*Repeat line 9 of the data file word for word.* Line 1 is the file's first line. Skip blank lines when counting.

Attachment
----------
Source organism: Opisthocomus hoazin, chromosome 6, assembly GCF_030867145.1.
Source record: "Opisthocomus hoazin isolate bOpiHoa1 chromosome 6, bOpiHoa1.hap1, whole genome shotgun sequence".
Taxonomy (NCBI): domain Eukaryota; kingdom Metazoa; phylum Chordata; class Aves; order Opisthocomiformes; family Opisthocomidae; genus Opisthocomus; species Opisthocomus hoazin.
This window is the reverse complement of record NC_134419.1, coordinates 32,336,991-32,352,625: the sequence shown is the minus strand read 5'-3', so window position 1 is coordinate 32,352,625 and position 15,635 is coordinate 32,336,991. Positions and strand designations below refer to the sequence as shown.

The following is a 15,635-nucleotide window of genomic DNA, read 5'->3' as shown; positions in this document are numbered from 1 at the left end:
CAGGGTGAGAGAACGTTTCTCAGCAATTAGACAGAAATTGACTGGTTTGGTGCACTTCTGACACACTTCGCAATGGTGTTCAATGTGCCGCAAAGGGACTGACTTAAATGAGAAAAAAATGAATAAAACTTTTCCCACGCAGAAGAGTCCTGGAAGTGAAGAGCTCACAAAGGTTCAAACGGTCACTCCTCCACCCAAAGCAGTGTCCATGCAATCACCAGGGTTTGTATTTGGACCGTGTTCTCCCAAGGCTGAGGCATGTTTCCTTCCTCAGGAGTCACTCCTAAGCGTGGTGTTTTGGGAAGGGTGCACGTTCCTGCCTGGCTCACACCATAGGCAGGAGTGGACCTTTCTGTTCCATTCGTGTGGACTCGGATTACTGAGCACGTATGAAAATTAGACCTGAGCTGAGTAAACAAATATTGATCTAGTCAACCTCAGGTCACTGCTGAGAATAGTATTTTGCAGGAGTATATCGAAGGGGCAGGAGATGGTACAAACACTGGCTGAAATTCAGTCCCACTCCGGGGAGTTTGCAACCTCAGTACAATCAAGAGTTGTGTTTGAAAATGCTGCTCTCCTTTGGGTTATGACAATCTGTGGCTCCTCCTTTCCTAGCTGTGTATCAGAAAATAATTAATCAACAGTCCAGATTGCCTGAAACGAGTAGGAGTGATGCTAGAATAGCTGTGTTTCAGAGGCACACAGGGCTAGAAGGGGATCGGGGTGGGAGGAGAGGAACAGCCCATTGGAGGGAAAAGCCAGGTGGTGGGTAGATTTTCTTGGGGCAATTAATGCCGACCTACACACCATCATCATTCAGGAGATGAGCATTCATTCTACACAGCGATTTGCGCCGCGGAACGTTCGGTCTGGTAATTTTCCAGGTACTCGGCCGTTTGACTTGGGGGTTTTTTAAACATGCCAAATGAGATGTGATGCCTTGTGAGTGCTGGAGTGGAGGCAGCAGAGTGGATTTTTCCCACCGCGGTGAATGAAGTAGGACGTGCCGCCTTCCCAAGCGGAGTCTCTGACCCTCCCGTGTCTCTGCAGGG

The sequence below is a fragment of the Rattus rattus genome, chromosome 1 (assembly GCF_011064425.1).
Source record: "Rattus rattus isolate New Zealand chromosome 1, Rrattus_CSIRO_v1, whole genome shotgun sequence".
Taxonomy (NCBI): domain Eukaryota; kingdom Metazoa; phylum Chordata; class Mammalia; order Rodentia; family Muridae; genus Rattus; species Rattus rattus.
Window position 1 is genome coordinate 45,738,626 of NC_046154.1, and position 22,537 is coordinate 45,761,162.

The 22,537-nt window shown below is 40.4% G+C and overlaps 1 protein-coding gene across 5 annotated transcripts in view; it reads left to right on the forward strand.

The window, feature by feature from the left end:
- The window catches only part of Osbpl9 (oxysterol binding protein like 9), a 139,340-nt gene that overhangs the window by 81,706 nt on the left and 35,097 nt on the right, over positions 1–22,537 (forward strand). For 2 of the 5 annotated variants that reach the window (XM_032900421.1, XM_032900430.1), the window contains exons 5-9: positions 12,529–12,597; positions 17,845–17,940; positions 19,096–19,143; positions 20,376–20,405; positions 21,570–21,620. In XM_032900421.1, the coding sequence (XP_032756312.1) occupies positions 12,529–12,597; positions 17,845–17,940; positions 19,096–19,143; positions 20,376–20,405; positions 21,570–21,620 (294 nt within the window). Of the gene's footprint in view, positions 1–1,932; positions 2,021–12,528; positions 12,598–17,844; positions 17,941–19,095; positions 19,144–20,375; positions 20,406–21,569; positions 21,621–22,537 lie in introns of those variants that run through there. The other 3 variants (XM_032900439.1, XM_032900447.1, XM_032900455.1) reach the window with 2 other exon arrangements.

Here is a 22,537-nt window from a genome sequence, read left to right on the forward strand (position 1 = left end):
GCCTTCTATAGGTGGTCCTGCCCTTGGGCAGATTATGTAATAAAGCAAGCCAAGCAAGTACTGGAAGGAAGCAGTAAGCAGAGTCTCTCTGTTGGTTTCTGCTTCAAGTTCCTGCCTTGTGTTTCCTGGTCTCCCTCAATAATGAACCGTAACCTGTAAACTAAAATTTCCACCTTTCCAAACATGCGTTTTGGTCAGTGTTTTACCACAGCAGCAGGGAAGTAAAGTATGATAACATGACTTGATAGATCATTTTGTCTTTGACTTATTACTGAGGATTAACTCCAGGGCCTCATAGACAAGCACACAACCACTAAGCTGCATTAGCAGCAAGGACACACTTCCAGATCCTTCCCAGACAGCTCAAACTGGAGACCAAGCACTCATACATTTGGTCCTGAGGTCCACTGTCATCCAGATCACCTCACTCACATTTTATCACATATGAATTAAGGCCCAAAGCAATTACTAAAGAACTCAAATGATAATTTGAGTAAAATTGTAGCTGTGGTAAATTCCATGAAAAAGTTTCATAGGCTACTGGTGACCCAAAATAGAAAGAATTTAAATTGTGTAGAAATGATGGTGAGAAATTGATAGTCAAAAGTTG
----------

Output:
Taxonomy (NCBI): domain Eukaryota; kingdom Metazoa; phylum Chordata; class Mammalia; order Rodentia; family Muridae; genus Rattus; species Rattus rattus.